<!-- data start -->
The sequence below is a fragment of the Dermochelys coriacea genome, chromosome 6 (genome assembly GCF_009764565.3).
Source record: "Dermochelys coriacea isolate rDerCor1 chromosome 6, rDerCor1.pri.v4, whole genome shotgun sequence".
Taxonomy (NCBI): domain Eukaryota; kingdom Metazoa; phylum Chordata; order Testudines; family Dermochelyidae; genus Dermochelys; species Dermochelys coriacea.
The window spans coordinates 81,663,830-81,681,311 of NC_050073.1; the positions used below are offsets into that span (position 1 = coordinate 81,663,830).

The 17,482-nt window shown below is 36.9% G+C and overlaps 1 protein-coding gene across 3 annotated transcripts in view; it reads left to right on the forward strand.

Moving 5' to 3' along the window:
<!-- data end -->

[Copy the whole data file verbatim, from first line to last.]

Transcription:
The sequence below is a fragment of the Dermochelys coriacea genome, chromosome 6 (genome assembly GCF_009764565.3).
Source record: "Dermochelys coriacea isolate rDerCor1 chromosome 6, rDerCor1.pri.v4, whole genome shotgun sequence".
Taxonomy (NCBI): domain Eukaryota; kingdom Metazoa; phylum Chordata; order Testudines; family Dermochelyidae; genus Dermochelys; species Dermochelys coriacea.
The window spans coordinates 81,663,830-81,681,311 of NC_050073.1; the positions used below are offsets into that span (position 1 = coordinate 81,663,830).

The 17,482-nt window shown below is 36.9% G+C and overlaps 1 protein-coding gene across 3 annotated transcripts in view; it reads left to right on the forward strand.

Moving 5' to 3' along the window: